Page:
Evaluating support to private sector development
Tirer parti des ressources naturelles pour la transformation économique
Press Conference for the Economic Outlook for Southeast Asia, China and India: Beyond Middle-income Trap 2014. Tuesday, 8 October 2013, Brunei (3:00 pm).
L’an dernier, les apports d’aide publique au développement (APD) de la Suède se sont élevés à 5.24 milliards USD, soit 0.99 % de son revenu national brut (RNB). La générosité de son effort d’APD classe donc celle-ci, lorsqu’il est rapporté au RNB, au deuxième rang des membres du Comité d’aide au développement (CAD) de l’OCDE, lequel réunit les principaux donneurs du monde.
L’an dernier, les apports d’aide publique au développement (APD) de la Suède se sont élevés à 5.24 milliards USD, soit 0.99 % de son revenu national brut (RNB).
Statistiques sur l’aide aux Objectifs Environnementaux Locaux et Mondiaux.
English, PDF, 887kb
Evaluation Insights n° 8: Support to Civil Society
Chile has been very successful in turning its natural resource endowments into a generator of growth and modernisation. However, its mining regions, including Antofagasta, face the challenge of developing a critically important primary sector in a manner that contributes to both economic growth and broader measures of well-being. Antofagasta's long term sustainability goals include a more diversified economic base, supported by a city that is lived in for its high quality of life and the opportunities it offers. To achive this, it will need to make the most of its natural endowments, improve the city's physical attractiveness and ensure better urban policy outcomes. It will also require regional and local actors to act in a strategic and innovative manner. This study focuses on economic diversification, urbanism and governance in the city of Antofagasta. Consideration is given to: economic and socio-economic trends such as those associated with labour markets and skills, as well as quality of life factors; opportunities for specialisation, diversification and innovation within and beyond the mining cluster, including throught its port network; urban policy challenges especially in land use, waste management, environment and public transport; and to the role of public governance in helping the city realise its economic and quality of life objectives.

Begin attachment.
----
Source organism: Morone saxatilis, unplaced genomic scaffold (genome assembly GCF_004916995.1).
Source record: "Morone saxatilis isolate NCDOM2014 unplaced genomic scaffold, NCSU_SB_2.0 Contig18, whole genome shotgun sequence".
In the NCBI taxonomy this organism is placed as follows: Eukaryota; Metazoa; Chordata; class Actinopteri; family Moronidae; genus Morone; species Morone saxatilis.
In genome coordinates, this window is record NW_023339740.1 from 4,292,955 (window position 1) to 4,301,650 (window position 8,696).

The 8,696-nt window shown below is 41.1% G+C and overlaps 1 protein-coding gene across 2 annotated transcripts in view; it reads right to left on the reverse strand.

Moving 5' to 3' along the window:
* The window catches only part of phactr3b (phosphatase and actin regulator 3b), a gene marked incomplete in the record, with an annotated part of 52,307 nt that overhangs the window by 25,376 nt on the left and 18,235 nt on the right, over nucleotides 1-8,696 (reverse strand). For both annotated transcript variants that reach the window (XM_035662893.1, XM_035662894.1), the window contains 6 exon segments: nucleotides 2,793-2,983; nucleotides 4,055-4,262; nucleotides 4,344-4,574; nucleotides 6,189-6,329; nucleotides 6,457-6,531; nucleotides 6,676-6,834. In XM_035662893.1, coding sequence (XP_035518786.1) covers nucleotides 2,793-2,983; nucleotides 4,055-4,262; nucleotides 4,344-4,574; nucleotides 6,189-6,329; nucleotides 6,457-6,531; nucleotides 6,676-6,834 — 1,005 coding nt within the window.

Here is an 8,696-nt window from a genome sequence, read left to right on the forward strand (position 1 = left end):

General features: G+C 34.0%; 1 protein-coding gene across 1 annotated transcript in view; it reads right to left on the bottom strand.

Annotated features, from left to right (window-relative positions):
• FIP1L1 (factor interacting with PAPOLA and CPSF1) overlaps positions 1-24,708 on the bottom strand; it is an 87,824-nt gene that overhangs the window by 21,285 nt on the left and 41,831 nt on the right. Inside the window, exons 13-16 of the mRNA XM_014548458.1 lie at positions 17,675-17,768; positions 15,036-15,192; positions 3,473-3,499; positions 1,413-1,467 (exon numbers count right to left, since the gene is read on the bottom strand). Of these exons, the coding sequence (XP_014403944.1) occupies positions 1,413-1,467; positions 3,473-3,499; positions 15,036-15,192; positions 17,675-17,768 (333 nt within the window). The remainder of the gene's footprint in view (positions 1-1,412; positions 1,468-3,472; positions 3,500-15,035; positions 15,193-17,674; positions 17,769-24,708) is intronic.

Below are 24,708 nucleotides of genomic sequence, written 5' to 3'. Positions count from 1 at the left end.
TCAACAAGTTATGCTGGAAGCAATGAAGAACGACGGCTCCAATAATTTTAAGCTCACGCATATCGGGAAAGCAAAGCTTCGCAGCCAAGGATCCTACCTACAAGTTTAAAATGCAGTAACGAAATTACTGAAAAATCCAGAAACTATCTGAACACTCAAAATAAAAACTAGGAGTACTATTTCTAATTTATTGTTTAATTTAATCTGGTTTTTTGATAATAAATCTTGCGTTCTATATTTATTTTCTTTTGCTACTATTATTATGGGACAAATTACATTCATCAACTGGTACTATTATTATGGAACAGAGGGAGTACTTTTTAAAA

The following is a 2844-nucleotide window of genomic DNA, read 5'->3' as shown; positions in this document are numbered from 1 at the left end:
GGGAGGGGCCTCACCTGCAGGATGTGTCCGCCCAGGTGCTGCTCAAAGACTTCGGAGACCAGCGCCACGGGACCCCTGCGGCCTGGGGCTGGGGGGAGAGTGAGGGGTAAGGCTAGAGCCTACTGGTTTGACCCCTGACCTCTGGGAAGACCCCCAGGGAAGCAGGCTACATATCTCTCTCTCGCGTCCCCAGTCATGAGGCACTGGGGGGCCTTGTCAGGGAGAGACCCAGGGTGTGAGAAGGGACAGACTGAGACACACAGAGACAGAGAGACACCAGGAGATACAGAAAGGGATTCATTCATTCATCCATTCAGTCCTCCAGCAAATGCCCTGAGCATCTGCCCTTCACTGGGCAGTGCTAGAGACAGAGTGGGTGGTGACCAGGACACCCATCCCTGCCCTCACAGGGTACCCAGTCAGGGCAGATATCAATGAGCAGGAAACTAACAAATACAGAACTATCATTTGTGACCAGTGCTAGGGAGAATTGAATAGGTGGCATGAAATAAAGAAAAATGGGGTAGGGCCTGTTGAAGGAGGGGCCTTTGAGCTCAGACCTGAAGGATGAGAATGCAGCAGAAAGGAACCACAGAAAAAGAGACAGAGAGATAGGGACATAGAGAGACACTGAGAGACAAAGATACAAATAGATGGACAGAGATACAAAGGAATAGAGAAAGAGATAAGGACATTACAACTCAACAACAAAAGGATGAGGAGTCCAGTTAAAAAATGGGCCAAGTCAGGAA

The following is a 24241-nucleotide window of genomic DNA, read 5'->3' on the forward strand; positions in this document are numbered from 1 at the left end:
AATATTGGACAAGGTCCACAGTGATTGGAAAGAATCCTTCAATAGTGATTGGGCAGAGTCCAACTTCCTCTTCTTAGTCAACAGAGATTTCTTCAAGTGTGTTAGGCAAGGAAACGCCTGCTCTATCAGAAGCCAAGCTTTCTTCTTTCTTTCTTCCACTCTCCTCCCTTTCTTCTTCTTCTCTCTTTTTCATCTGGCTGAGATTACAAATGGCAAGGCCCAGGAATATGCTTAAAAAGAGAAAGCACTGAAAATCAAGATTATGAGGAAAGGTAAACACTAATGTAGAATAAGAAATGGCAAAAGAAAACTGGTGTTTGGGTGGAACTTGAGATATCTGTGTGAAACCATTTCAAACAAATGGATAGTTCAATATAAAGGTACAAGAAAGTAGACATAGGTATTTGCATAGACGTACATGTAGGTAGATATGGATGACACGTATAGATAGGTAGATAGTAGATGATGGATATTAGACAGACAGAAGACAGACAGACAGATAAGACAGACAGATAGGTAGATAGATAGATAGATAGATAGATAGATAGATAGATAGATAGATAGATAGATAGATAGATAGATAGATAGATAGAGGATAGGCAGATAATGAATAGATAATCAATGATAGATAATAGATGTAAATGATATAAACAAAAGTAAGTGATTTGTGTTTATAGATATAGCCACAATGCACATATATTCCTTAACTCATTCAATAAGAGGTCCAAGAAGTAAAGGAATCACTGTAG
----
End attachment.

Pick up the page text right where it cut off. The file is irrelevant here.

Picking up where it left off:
We must finish what we started with the current set of MDGs. This requires a significant acceleration of our efforts, given the highly uneven progress across countries, regions and goals, said OECD Secretary-General.
Domestic resource mobilisation or “helping countries help themselves more effectively” is vital to the success of future global development efforts and is one of the four main pillars of the OECD’s Strategy on Development, said OECD Secretary-General.